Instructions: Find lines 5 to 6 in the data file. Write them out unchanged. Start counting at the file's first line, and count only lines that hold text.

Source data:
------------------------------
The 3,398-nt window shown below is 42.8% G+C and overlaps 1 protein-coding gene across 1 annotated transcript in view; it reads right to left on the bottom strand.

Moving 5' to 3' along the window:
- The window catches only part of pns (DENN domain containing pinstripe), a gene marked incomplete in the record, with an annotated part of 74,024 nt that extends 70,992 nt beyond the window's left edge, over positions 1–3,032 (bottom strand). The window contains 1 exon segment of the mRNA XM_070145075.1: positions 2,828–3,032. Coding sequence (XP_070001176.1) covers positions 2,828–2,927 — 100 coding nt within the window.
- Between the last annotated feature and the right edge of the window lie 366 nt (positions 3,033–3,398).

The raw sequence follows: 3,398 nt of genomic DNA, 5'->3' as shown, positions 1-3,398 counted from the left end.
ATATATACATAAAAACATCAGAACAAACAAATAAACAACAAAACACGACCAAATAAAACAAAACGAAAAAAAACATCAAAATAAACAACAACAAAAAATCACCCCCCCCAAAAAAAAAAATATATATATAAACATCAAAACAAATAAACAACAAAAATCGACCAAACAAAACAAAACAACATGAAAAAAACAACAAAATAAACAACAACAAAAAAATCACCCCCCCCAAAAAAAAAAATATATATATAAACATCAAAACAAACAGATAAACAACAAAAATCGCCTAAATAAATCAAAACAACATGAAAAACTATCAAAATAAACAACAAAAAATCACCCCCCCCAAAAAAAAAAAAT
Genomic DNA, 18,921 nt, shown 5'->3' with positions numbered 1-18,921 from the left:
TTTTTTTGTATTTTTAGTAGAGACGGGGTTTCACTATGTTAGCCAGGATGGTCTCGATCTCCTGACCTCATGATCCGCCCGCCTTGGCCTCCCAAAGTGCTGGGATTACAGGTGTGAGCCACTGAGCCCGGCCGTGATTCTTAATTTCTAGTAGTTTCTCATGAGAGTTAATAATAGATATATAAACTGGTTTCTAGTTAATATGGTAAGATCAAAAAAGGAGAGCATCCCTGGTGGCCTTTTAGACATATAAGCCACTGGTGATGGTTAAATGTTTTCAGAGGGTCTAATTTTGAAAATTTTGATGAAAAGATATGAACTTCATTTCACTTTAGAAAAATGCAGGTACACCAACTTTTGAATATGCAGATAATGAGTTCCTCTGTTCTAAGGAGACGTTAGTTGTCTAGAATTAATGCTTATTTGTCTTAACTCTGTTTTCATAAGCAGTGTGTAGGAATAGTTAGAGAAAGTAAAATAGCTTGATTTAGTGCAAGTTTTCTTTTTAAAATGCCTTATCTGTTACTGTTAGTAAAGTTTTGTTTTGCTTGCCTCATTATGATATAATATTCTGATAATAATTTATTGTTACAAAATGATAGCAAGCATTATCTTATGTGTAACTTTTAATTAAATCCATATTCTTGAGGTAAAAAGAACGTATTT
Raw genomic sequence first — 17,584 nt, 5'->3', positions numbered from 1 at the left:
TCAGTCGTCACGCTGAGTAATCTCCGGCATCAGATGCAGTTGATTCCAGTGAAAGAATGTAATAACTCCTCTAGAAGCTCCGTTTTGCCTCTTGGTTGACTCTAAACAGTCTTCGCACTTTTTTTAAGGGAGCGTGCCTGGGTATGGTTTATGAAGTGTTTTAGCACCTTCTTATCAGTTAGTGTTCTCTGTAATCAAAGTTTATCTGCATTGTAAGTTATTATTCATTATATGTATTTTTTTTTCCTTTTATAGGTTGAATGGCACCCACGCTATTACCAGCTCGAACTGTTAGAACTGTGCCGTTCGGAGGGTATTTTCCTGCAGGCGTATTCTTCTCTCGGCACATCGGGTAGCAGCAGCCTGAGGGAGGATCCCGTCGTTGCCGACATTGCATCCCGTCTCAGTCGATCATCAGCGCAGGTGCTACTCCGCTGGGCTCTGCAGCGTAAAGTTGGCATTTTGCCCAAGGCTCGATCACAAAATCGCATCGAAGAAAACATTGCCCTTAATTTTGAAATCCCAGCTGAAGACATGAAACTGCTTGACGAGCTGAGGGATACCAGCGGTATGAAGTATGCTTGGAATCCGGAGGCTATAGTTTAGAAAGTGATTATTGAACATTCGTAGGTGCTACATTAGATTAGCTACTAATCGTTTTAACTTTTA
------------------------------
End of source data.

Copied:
The raw sequence follows: 3,398 nt of genomic DNA, 5'->3' as shown, positions 1-3,398 counted from the left end.
ATATATACATAAAAACATCAGAACAAACAAATAAACAACAAAACACGACCAAATAAAACAAAACGAAAAAAAACATCAAAATAAACAACAACAAAAAATCACCCCCCCCAAAAAAAAAAATATATATATAAACATCAAAACAAATAAACAACAAAAATCGACCAAACAAAACAAAACAACATGAAAAAAACAACAAAATAAACAACAACAAAAAAATCACCCCCCCCAAAAAAAAAAATATATATATAAACATCAAAACAAACAGATAAACAACAAAAATCGCCTAAATAAATCAAAACAACATGAAAAACTATCAAAATAAACAACAAAAAATCACCCCCCCCAAAAAAAAAAAAT